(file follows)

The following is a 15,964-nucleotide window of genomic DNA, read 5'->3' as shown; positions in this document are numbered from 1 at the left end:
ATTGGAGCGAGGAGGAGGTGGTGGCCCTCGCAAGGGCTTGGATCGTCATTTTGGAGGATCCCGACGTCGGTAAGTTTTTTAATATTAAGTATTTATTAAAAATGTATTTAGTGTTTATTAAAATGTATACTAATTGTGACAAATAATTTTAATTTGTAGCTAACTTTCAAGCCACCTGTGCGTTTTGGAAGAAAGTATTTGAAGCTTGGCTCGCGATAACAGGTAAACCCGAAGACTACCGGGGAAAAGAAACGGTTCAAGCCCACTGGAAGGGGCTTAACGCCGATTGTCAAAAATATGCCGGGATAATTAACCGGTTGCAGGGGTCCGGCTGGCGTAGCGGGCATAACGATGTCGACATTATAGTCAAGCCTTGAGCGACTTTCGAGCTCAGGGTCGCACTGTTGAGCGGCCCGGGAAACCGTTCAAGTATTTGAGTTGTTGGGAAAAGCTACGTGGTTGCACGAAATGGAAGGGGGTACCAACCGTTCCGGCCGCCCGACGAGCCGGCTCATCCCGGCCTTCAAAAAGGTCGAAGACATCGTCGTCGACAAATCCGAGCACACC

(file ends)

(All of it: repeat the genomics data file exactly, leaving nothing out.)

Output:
The following is a 15,964-nucleotide window of genomic DNA, read 5'->3' as shown; positions in this document are numbered from 1 at the left end:
ATTGGAGCGAGGAGGAGGTGGTGGCCCTCGCAAGGGCTTGGATCGTCATTTTGGAGGATCCCGACGTCGGTAAGTTTTTTAATATTAAGTATTTATTAAAAATGTATTTAGTGTTTATTAAAATGTATACTAATTGTGACAAATAATTTTAATTTGTAGCTAACTTTCAAGCCACCTGTGCGTTTTGGAAGAAAGTATTTGAAGCTTGGCTCGCGATAACAGGTAAACCCGAAGACTACCGGGGAAAAGAAACGGTTCAAGCCCACTGGAAGGGGCTTAACGCCGATTGTCAAAAATATGCCGGGATAATTAACCGGTTGCAGGGGTCCGGCTGGCGTAGCGGGCATAACGATGTCGACATTATAGTCAAGCCTTGAGCGACTTTCGAGCTCAGGGTCGCACTGTTGAGCGGCCCGGGAAACCGTTCAAGTATTTGAGTTGTTGGGAAAAGCTACGTGGTTGCACGAAATGGAAGGGGGTACCAACCGTTCCGGCCGCCCGACGAGCCGGCTCATCCCGGCCTTCAAAAAGGTCGAAGACATCGTCGTCGACAAATCCGAGCACACC